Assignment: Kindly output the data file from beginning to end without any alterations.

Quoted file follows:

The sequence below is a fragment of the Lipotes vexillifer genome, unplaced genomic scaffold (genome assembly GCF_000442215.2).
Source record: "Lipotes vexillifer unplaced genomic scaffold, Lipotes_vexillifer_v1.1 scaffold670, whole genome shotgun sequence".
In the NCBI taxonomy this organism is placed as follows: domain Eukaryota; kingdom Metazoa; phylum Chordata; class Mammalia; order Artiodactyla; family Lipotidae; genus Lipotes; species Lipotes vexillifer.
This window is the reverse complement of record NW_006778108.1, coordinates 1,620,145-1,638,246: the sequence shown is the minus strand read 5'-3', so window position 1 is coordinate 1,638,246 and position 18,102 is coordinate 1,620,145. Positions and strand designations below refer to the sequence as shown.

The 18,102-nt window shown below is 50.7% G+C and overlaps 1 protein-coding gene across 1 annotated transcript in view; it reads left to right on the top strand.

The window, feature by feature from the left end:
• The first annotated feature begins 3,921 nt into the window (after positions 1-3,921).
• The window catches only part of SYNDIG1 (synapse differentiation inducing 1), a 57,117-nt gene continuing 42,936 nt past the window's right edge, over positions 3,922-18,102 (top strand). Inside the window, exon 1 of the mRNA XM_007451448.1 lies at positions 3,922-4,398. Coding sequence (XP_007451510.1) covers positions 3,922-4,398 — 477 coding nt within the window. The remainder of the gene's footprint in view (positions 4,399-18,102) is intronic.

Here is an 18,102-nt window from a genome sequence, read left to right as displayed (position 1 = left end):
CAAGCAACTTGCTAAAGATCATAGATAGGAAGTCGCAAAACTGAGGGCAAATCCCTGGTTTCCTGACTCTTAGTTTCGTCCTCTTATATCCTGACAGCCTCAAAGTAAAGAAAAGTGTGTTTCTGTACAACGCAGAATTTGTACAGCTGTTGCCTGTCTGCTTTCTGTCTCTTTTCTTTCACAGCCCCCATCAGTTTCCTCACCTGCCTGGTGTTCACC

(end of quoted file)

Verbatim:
The sequence below is a fragment of the Lipotes vexillifer genome, unplaced genomic scaffold (genome assembly GCF_000442215.2).
Source record: "Lipotes vexillifer unplaced genomic scaffold, Lipotes_vexillifer_v1.1 scaffold670, whole genome shotgun sequence".
In the NCBI taxonomy this organism is placed as follows: domain Eukaryota; kingdom Metazoa; phylum Chordata; class Mammalia; order Artiodactyla; family Lipotidae; genus Lipotes; species Lipotes vexillifer.
This window is the reverse complement of record NW_006778108.1, coordinates 1,620,145-1,638,246: the sequence shown is the minus strand read 5'-3', so window position 1 is coordinate 1,638,246 and position 18,102 is coordinate 1,620,145. Positions and strand designations below refer to the sequence as shown.

The 18,102-nt window shown below is 50.7% G+C and overlaps 1 protein-coding gene across 1 annotated transcript in view; it reads left to right on the top strand.

The window, feature by feature from the left end:
• The first annotated feature begins 3,921 nt into the window (after positions 1-3,921).
• The window catches only part of SYNDIG1 (synapse differentiation inducing 1), a 57,117-nt gene continuing 42,936 nt past the window's right edge, over positions 3,922-18,102 (top strand). Inside the window, exon 1 of the mRNA XM_007451448.1 lies at positions 3,922-4,398. Coding sequence (XP_007451510.1) covers positions 3,922-4,398 — 477 coding nt within the window. The remainder of the gene's footprint in view (positions 4,399-18,102) is intronic.

Here is an 18,102-nt window from a genome sequence, read left to right as displayed (position 1 = left end):
CAAGCAACTTGCTAAAGATCATAGATAGGAAGTCGCAAAACTGAGGGCAAATCCCTGGTTTCCTGACTCTTAGTTTCGTCCTCTTATATCCTGACAGCCTCAAAGTAAAGAAAAGTGTGTTTCTGTACAACGCAGAATTTGTACAGCTGTTGCCTGTCTGCTTTCTGTCTCTTTTCTTTCACAGCCCCCATCAGTTTCCTCACCTGCCTGGTGTTCACC